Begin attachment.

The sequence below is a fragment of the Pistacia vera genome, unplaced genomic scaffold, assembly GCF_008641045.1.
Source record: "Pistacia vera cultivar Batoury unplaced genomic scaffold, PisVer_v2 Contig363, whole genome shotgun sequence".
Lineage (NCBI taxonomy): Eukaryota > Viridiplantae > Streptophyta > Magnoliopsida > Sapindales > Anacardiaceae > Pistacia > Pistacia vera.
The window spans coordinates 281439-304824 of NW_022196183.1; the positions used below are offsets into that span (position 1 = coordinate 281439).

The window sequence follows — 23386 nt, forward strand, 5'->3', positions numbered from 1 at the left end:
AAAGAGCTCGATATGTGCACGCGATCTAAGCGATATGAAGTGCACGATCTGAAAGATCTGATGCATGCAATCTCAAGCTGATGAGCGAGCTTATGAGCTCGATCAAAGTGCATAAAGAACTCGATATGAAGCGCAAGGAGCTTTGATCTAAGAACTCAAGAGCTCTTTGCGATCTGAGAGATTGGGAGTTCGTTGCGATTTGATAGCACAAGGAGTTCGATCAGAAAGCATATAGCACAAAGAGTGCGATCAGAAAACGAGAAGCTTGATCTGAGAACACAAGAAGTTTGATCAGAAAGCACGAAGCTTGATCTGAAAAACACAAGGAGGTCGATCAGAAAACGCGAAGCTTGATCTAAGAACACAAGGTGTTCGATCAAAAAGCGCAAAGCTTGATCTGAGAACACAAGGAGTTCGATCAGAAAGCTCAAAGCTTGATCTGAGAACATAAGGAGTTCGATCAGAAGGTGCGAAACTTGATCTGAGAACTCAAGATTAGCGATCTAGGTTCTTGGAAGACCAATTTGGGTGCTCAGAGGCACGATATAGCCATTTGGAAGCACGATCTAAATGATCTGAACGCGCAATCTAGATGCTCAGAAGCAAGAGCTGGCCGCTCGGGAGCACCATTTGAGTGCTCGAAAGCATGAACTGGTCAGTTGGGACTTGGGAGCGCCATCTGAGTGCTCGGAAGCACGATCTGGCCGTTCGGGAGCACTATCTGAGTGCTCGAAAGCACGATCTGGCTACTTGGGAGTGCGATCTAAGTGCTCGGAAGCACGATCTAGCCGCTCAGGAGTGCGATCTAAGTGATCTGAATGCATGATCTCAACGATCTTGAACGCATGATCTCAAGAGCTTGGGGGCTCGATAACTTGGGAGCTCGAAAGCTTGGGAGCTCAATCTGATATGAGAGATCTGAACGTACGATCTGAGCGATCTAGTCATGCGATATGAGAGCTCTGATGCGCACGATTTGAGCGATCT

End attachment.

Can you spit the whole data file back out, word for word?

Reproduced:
The sequence below is a fragment of the Pistacia vera genome, unplaced genomic scaffold, assembly GCF_008641045.1.
Source record: "Pistacia vera cultivar Batoury unplaced genomic scaffold, PisVer_v2 Contig363, whole genome shotgun sequence".
Lineage (NCBI taxonomy): Eukaryota > Viridiplantae > Streptophyta > Magnoliopsida > Sapindales > Anacardiaceae > Pistacia > Pistacia vera.
The window spans coordinates 281439-304824 of NW_022196183.1; the positions used below are offsets into that span (position 1 = coordinate 281439).

The window sequence follows — 23386 nt, forward strand, 5'->3', positions numbered from 1 at the left end:
AAAGAGCTCGATATGTGCACGCGATCTAAGCGATATGAAGTGCACGATCTGAAAGATCTGATGCATGCAATCTCAAGCTGATGAGCGAGCTTATGAGCTCGATCAAAGTGCATAAAGAACTCGATATGAAGCGCAAGGAGCTTTGATCTAAGAACTCAAGAGCTCTTTGCGATCTGAGAGATTGGGAGTTCGTTGCGATTTGATAGCACAAGGAGTTCGATCAGAAAGCATATAGCACAAAGAGTGCGATCAGAAAACGAGAAGCTTGATCTGAGAACACAAGAAGTTTGATCAGAAAGCACGAAGCTTGATCTGAAAAACACAAGGAGGTCGATCAGAAAACGCGAAGCTTGATCTAAGAACACAAGGTGTTCGATCAAAAAGCGCAAAGCTTGATCTGAGAACACAAGGAGTTCGATCAGAAAGCTCAAAGCTTGATCTGAGAACATAAGGAGTTCGATCAGAAGGTGCGAAACTTGATCTGAGAACTCAAGATTAGCGATCTAGGTTCTTGGAAGACCAATTTGGGTGCTCAGAGGCACGATATAGCCATTTGGAAGCACGATCTAAATGATCTGAACGCGCAATCTAGATGCTCAGAAGCAAGAGCTGGCCGCTCGGGAGCACCATTTGAGTGCTCGAAAGCATGAACTGGTCAGTTGGGACTTGGGAGCGCCATCTGAGTGCTCGGAAGCACGATCTGGCCGTTCGGGAGCACTATCTGAGTGCTCGAAAGCACGATCTGGCTACTTGGGAGTGCGATCTAAGTGCTCGGAAGCACGATCTAGCCGCTCAGGAGTGCGATCTAAGTGATCTGAATGCATGATCTCAACGATCTTGAACGCATGATCTCAAGAGCTTGGGGGCTCGATAACTTGGGAGCTCGAAAGCTTGGGAGCTCAATCTGATATGAGAGATCTGAACGTACGATCTGAGCGATCTAGTCATGCGATATGAGAGCTCTGATGCGCACGATTTGAGCGATCT